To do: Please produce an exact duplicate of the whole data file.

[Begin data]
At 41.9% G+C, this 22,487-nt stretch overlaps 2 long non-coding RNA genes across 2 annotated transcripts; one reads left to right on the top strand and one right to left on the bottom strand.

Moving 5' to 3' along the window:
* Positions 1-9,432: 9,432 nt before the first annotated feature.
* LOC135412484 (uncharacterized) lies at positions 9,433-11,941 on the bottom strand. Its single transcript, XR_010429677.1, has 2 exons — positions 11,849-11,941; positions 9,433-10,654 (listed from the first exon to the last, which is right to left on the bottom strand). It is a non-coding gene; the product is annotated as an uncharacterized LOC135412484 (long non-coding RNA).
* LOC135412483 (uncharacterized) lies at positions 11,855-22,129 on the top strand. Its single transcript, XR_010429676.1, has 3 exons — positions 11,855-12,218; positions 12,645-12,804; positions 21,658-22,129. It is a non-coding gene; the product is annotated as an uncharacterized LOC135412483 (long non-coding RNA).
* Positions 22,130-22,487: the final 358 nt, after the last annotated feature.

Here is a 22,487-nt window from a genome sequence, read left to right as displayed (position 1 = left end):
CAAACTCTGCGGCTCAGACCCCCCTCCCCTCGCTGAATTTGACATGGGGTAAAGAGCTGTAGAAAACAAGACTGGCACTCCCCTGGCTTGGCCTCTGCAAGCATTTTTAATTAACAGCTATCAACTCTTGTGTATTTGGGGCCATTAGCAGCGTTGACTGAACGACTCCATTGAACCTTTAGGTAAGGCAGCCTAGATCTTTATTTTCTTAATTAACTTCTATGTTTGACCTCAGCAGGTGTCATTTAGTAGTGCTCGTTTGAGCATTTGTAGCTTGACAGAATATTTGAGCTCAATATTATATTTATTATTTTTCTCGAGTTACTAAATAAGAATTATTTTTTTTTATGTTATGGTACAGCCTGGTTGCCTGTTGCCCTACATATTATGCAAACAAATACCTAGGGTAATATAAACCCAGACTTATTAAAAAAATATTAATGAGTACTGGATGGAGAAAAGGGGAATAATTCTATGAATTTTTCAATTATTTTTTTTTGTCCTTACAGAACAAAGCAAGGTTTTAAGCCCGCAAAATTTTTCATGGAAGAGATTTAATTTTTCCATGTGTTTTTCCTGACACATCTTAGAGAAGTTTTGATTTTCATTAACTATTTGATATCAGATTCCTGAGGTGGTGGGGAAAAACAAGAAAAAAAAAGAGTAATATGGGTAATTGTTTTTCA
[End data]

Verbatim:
At 41.9% G+C, this 22,487-nt stretch overlaps 2 long non-coding RNA genes across 2 annotated transcripts; one reads left to right on the top strand and one right to left on the bottom strand.

Moving 5' to 3' along the window:
* Positions 1-9,432: 9,432 nt before the first annotated feature.
* LOC135412484 (uncharacterized) lies at positions 9,433-11,941 on the bottom strand. Its single transcript, XR_010429677.1, has 2 exons — positions 11,849-11,941; positions 9,433-10,654 (listed from the first exon to the last, which is right to left on the bottom strand). It is a non-coding gene; the product is annotated as an uncharacterized LOC135412484 (long non-coding RNA).
* LOC135412483 (uncharacterized) lies at positions 11,855-22,129 on the top strand. Its single transcript, XR_010429676.1, has 3 exons — positions 11,855-12,218; positions 12,645-12,804; positions 21,658-22,129. It is a non-coding gene; the product is annotated as an uncharacterized LOC135412483 (long non-coding RNA).
* Positions 22,130-22,487: the final 358 nt, after the last annotated feature.

Here is a 22,487-nt window from a genome sequence, read left to right as displayed (position 1 = left end):
CAAACTCTGCGGCTCAGACCCCCCTCCCCTCGCTGAATTTGACATGGGGTAAAGAGCTGTAGAAAACAAGACTGGCACTCCCCTGGCTTGGCCTCTGCAAGCATTTTTAATTAACAGCTATCAACTCTTGTGTATTTGGGGCCATTAGCAGCGTTGACTGAACGACTCCATTGAACCTTTAGGTAAGGCAGCCTAGATCTTTATTTTCTTAATTAACTTCTATGTTTGACCTCAGCAGGTGTCATTTAGTAGTGCTCGTTTGAGCATTTGTAGCTTGACAGAATATTTGAGCTCAATATTATATTTATTATTTTTCTCGAGTTACTAAATAAGAATTATTTTTTTTTATGTTATGGTACAGCCTGGTTGCCTGTTGCCCTACATATTATGCAAACAAATACCTAGGGTAATATAAACCCAGACTTATTAAAAAAATATTAATGAGTACTGGATGGAGAAAAGGGGAATAATTCTATGAATTTTTCAATTATTTTTTTTTGTCCTTACAGAACAAAGCAAGGTTTTAAGCCCGCAAAATTTTTCATGGAAGAGATTTAATTTTTCCATGTGTTTTTCCTGACACATCTTAGAGAAGTTTTGATTTTCATTAACTATTTGATATCAGATTCCTGAGGTGGTGGGGAAAAACAAGAAAAAAAAAGAGTAATATGGGTAATTGTTTTTCA